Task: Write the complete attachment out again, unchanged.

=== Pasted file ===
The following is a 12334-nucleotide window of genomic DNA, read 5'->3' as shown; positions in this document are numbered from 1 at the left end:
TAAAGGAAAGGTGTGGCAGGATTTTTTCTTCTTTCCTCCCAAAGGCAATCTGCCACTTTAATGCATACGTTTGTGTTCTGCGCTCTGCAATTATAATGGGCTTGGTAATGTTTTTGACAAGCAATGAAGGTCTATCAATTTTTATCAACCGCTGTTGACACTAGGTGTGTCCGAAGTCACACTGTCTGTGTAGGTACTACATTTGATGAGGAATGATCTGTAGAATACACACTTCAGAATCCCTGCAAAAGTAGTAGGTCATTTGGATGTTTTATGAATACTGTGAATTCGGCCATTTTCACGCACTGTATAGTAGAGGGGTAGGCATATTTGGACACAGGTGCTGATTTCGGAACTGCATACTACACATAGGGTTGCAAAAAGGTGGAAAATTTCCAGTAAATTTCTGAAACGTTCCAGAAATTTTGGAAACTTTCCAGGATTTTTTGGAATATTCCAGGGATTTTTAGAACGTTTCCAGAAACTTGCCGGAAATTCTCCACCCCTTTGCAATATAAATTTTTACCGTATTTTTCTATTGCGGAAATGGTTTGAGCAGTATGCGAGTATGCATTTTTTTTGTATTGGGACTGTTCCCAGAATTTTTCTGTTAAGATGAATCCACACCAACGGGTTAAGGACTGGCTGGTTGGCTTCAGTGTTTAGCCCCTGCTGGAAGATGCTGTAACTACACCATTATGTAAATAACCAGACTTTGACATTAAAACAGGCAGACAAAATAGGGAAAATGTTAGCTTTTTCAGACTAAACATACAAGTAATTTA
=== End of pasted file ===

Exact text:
The following is a 12334-nucleotide window of genomic DNA, read 5'->3' as shown; positions in this document are numbered from 1 at the left end:
TAAAGGAAAGGTGTGGCAGGATTTTTTCTTCTTTCCTCCCAAAGGCAATCTGCCACTTTAATGCATACGTTTGTGTTCTGCGCTCTGCAATTATAATGGGCTTGGTAATGTTTTTGACAAGCAATGAAGGTCTATCAATTTTTATCAACCGCTGTTGACACTAGGTGTGTCCGAAGTCACACTGTCTGTGTAGGTACTACATTTGATGAGGAATGATCTGTAGAATACACACTTCAGAATCCCTGCAAAAGTAGTAGGTCATTTGGATGTTTTATGAATACTGTGAATTCGGCCATTTTCACGCACTGTATAGTAGAGGGGTAGGCATATTTGGACACAGGTGCTGATTTCGGAACTGCATACTACACATAGGGTTGCAAAAAGGTGGAAAATTTCCAGTAAATTTCTGAAACGTTCCAGAAATTTTGGAAACTTTCCAGGATTTTTTGGAATATTCCAGGGATTTTTAGAACGTTTCCAGAAACTTGCCGGAAATTCTCCACCCCTTTGCAATATAAATTTTTACCGTATTTTTCTATTGCGGAAATGGTTTGAGCAGTATGCGAGTATGCATTTTTTTTGTATTGGGACTGTTCCCAGAATTTTTCTGTTAAGATGAATCCACACCAACGGGTTAAGGACTGGCTGGTTGGCTTCAGTGTTTAGCCCCTGCTGGAAGATGCTGTAACTACACCATTATGTAAATAACCAGACTTTGACATTAAAACAGGCAGACAAAATAGGGAAAATGTTAGCTTTTTCAGACTAAACATACAAGTAATTTA